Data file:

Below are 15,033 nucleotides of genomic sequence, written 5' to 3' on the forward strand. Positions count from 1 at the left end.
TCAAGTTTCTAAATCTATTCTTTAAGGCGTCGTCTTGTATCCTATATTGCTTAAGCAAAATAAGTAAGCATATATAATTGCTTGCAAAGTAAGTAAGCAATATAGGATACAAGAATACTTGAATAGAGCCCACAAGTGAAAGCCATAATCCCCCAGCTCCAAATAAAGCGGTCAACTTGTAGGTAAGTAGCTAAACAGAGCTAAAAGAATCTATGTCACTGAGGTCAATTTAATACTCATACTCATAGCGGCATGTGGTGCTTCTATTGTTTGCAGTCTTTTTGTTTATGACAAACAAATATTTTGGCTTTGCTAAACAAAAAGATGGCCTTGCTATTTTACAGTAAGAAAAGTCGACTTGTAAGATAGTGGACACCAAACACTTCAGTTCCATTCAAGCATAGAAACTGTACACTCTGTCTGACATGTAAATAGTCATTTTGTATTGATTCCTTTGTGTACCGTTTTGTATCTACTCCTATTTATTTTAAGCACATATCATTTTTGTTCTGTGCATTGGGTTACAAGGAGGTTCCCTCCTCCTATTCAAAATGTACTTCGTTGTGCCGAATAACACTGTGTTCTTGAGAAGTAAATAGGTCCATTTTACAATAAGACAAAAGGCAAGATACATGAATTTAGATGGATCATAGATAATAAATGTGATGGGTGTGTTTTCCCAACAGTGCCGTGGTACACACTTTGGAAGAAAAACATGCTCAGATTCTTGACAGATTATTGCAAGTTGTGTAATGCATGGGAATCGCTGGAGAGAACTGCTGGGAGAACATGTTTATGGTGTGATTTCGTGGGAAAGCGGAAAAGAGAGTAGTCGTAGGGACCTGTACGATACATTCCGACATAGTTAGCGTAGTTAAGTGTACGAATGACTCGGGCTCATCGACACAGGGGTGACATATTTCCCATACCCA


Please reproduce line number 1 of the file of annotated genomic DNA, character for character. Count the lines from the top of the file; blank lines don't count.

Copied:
Below are 15,033 nucleotides of genomic sequence, written 5' to 3' on the forward strand. Positions count from 1 at the left end.